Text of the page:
In previous posts, we’ve seen how Paul wanted to pull the Gentile converts in Corinth into the story of Israel: despite the gracious provision of God in the Exodus and beyond, the people still acted faithlessly, and many died in the desert without entering the Promised Land (1 Cor 10:1-5).
We should assume that the stories to which Paul alludes were already familiar to his readers. His purpose is not to introduce something new, but to get them to “own” the tales as providentially preserved for their benefit, as personal warnings to steer clear of evil and idolatry (vss. 6, 11). He purposely picks stories that resonate with the problems in Corinth, namely idolatry, sexual immorality, arrogantly testing God, and their grumbling against Paul himself:
Don’t worship false gods like some of them did, as it is written, The people sat down to eat and drink and they got up to play. Let’s not practice sexual immorality, like some of them did, and twenty-three thousand died in one day. Let’s not test Christ, like some of them did, and were killed by the snakes. Let’s not grumble, like some of them did, and were killed by the destroyer. (1 Cor 10:7-10, CEB)
The central issue, in context, is the temptation to idolatry represented by the Corinthians’ stubborn insistence on their right to go to pagan temples. Paul thus leads with the story of the Golden Calf (Exod 32), in which the people grew tired of waiting for Moses to come down Mount Sinai, and demanded that Aaron give them an idol to follow and worship. Paul doesn’t say it directly, but the consequences of their folly were severe: 3,000 died by the sword that day (vs. 28), and an untold number by plague (vs. 35).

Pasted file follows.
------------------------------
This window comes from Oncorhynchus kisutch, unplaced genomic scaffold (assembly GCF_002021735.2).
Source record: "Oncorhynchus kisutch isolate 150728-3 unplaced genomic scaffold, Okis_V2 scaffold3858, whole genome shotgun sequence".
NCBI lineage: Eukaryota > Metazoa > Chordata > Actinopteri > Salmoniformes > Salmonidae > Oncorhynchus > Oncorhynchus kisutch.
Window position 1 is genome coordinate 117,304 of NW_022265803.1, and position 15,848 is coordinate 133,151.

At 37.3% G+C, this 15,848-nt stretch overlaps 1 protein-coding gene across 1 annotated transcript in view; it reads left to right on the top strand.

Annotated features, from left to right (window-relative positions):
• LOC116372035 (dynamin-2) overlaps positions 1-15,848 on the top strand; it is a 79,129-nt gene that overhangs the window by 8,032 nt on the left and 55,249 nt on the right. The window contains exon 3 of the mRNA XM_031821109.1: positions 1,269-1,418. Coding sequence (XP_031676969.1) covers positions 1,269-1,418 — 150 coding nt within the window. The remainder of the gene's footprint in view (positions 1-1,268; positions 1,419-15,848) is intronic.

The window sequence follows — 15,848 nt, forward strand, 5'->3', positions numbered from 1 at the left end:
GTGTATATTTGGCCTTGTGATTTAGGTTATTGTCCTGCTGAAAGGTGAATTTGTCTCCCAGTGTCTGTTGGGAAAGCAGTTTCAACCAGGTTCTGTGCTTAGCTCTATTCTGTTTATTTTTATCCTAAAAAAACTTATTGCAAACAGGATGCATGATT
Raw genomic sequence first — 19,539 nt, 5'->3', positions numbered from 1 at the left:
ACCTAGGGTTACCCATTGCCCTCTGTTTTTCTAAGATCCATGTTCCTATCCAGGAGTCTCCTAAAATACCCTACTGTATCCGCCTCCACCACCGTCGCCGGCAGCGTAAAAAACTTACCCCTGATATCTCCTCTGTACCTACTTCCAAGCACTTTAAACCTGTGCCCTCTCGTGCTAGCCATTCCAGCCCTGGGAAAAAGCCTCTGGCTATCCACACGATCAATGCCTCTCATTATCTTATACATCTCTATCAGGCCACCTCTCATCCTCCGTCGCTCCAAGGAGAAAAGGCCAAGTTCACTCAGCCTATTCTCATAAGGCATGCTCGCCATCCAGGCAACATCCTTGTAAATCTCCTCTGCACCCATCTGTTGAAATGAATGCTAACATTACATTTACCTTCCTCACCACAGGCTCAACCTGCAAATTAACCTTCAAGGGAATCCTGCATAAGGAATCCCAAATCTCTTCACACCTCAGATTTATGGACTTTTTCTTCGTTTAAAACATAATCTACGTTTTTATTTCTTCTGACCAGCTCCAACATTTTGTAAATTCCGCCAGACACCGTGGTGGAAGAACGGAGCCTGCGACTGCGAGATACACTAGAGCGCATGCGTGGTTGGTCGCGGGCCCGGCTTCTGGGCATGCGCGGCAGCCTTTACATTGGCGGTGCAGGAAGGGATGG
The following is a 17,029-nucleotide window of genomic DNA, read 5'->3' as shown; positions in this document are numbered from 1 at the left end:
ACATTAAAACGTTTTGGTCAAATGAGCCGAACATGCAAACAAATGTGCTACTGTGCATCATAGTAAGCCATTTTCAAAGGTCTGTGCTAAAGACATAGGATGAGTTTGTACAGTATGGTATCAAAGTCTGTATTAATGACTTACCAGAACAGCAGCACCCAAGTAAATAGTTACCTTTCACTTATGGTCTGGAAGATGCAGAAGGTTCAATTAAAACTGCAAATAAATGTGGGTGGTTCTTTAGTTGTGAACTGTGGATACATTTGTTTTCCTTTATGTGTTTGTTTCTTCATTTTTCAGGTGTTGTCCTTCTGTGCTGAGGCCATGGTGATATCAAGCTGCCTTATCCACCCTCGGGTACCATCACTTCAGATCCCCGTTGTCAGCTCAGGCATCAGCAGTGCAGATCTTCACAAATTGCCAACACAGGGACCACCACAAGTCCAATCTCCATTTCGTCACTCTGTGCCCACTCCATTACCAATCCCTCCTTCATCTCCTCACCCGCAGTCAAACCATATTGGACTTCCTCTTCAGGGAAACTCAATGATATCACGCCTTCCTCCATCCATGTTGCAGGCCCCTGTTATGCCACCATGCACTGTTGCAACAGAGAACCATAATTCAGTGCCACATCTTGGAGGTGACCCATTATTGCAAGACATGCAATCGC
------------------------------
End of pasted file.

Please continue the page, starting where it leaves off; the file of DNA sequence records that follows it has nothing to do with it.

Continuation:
The phrase “got up to play” is probably an understatement: we might imagine instead something like the biggest frat party in history. That story segues into a reference to Israelite men having sex with Moabite women and falling into Baal worship (Num 25:1-9); the eventual consequence was that 24,000 died, again by plague (no one is certain why Paul says 23,000).
Paul then references a story from Numbers 21. The people complained against both God and Moses, even to the point of insulting God’s miraculous provision of manna: “Why did you bring us up from Egypt to kill us in the desert, where there is no food or water. And we detest this miserable bread!” (vs. 5, CEB).
The result? God sent poisonous snakes among them, and many died. Later, after Moses prayed for the people, God allowed him to fashion a bronze snake and put it up on a pole where people could see it; anyone who had been bitten and looked upon the snake would live (vss. 7-9).
How is this “testing Christ”? As suggested in a previous post, Paul in some way understands both Christ and the Holy Spirit to have been present in Old Testament events, and we should remember that Jesus himself suggested the connection between the lifting up of the bronze snake and the lifting of the Son of Man on the cross (John 3:14-15).
Finally, Paul refers to the people’s “grumbling,” the most disastrous example of which is found in Numbers 14. The people had reached the borders of Canaan. At God’s command, Moses had sent in spies to explore the land and bring back a report. They described the land as overflowing with “milk and honey” (Num 13:27), and Joshua and Caleb were enthusiastic. But the other spies were fearful, spreading rumors of the huge and terrifying inhabitants of the land (13:31-33). The people gave in to fear: they wept, complained, and rebelled against God and Moses, making plans to return to Egypt (14:1-4).
God threatened to destroy the people, but pleaded on their behalf and God relented. But not entirely. The people had dared to complain, “If only we had died in this desert!” (14:2, CEB). God’s response: all of the Israelites who were 20 years of age or older, with the exception of Joshua and Caleb, were condemned to continue wandering in the wilderness without entering the Promised Land. Their children would have to wait another 40 years, “suffer[ing] for your unfaithfulness, until the last of your bodies fall in the desert” (14:33, CEB).
Paul tweaks the Corinthians’ memory of such stories to make a point: “These things happened to them as an example and were written as a warning for us to whom the end of time has come” (1 Cor 10:11, CEB). The story of Israel is your prehistory, and even now, we are in the last chapters of the story God is writing. Heed the warning. Don’t be arrogant. Don’t play around with temptation!
Doom and gloom! Pestilence and plague! It’s not a particularly cheery passage. But Paul also has a word of encouragement for the Corinthians, if they will receive it. That gracious word will be the focus of the next post.